With a transactional file system, data is managed using copy on write semantics. Data is never overwritten, and any sequence of operations is either entirely committed or entirely ignored. Thus, the file system can never be corrupted through accidental loss of power or a system crash. Although the most recently written pieces of data might be lost, the file system itself will always be consistent. In addition, synchronous data (written using the O_DSYNC flag) is always guaranteed to be written before returning, so it is never lost.
With ZFS, all data and metadata is verified using a user-selectable checksum algorithm. Traditional file systems that do provide checksum verification have performed it on a per-block basis, out of necessity due to the volume management layer and traditional file system design. The traditional design means that certain failures, such as writing a complete block to an incorrect location, can result in data that is incorrect but has no checksum errors. ZFS checksums are stored in a way such that these failures are detected and can be recovered from gracefully. All checksum verification and data recovery are performed at the file system layer, and are transparent to applications.
In addition, ZFS provides for self-healing data. ZFS supports storage pools with varying levels of data redundancy. When a bad data block is detected, ZFS fetches the correct data from another redundant copy and repairs the bad data, replacing it with the correct data.
A key design element of the ZFS file system is scalability. The file system itself is 128 bit, allowing for 256 quadrillion zettabytes of storage. All metadata is allocated dynamically, so no need exists to preallocate inodes or otherwise limit the scalability of the file system when it is first created. All the algorithms have been written with scalability in mind. Directories can have up to 248 (256 trillion) entries, and no limit exists on the number of file systems or the number of files that can be contained within a file system.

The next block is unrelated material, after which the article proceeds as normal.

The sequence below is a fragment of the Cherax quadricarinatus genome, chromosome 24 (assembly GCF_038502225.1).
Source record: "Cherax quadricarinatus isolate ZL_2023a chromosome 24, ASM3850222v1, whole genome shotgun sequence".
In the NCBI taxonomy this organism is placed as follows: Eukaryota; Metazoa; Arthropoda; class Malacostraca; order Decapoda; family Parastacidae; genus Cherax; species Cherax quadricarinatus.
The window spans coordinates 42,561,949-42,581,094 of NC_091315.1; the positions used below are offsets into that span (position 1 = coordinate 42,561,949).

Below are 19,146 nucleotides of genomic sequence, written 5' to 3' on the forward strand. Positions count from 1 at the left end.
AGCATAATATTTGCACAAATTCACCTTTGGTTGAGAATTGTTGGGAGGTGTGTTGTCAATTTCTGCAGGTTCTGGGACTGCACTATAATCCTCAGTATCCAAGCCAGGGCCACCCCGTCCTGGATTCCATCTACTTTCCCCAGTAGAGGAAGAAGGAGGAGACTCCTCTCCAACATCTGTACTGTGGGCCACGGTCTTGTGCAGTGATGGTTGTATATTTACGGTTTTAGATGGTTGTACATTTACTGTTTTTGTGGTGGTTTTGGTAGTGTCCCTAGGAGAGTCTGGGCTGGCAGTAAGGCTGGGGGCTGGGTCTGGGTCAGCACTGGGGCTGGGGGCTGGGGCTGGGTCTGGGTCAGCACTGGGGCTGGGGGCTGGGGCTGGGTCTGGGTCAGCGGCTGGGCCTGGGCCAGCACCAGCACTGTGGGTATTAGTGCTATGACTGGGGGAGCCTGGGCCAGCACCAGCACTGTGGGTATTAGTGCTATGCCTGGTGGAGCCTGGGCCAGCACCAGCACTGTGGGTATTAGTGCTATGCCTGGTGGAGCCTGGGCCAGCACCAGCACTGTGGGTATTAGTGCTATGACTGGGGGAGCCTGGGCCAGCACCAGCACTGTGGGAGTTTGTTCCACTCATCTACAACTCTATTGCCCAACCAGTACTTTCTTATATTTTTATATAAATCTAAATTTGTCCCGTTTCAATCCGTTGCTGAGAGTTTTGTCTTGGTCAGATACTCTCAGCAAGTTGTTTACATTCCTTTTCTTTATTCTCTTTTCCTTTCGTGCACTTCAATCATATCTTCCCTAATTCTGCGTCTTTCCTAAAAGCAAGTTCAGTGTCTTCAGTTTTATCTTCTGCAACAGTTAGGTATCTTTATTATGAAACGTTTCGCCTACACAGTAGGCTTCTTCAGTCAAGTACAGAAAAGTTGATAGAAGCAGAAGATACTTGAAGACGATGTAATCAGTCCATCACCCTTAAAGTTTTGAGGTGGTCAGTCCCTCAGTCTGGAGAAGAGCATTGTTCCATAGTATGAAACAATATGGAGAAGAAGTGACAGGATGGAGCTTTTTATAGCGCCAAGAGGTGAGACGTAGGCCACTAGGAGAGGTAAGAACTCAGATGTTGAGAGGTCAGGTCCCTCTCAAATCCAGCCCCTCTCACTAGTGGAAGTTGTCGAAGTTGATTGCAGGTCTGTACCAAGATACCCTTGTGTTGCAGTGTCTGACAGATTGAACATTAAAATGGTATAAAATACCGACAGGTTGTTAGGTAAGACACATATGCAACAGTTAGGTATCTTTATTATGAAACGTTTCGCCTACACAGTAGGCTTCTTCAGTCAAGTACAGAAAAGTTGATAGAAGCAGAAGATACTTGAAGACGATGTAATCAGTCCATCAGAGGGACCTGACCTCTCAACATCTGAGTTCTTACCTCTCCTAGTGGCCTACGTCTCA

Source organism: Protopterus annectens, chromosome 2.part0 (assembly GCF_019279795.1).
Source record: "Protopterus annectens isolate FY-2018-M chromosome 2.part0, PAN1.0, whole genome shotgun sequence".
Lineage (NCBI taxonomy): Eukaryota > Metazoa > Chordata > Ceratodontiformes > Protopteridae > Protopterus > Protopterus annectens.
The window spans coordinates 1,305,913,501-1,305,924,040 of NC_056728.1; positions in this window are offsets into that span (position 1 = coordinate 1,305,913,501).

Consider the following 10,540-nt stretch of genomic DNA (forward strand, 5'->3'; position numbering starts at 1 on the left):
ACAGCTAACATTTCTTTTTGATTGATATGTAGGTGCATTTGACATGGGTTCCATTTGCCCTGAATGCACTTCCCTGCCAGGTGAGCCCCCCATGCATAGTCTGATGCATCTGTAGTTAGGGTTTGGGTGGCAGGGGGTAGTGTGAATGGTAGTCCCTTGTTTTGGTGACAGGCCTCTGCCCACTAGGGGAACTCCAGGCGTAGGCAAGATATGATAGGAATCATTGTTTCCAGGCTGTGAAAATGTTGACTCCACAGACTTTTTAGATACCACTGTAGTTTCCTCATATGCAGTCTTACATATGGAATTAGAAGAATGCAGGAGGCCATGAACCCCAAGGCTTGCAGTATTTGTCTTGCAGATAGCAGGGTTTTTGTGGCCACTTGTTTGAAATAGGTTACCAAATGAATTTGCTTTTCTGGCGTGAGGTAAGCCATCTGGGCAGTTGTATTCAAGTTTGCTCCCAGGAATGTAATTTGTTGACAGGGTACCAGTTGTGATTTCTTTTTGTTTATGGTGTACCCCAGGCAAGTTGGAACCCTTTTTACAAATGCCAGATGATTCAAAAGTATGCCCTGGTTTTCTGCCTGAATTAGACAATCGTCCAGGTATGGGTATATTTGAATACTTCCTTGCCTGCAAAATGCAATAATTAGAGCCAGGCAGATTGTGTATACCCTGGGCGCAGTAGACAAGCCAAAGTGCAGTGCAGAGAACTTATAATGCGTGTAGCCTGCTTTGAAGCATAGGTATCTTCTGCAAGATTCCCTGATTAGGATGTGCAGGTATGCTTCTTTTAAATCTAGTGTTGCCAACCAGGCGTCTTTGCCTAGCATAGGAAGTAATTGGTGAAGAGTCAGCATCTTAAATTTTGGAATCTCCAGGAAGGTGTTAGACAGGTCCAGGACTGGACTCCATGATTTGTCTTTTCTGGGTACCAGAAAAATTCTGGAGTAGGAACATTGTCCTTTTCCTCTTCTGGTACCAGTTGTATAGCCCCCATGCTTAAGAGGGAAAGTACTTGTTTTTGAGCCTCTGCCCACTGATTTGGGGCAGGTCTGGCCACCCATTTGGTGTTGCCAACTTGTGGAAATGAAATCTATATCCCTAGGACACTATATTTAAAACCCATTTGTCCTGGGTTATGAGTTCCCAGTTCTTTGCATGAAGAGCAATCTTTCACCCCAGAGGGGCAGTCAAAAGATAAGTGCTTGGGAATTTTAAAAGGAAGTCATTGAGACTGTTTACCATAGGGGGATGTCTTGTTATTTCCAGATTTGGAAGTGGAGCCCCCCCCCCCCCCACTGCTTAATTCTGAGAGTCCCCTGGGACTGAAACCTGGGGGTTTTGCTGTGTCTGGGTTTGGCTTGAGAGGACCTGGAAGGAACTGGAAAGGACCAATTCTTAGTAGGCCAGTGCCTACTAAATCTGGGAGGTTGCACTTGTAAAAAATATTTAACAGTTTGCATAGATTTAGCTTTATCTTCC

A snapshot is a read-only copy of a file system or volume. Snapshots can be created quickly and easily. Initially, snapshots consume no additional disk space within the pool.
As data within the active dataset changes, the snapshot consumes disk space by continuing to reference the old data. As a result, the snapshot prevents the data from being freed back to the pool.
Most importantly, ZFS provides a greatly simplified administration model. Through the use of a hierarchical file system layout, property inheritance, and automatic management of mount points and NFS share semantics, ZFS makes it easy to create and manage file systems without requiring multiple commands or the editing configuration files. You can easily set quotas or reservations, turn compression on or off, or manage mount points for numerous file systems with a single command. You can examine or replace devices without learning a separate set of volume manager commands. You can send and receive file system snapshot streams.
ZFS manages file systems through a hierarchy that allows for this simplified management of properties such as quotas, reservations, compression, and mount points. In this model, file systems are the central point of control. File systems themselves are very cheap (equivalent to creating a new directory), so you are encouraged to create a file system for each user, project, workspace, and so on. This design enables you to define fine-grained management points.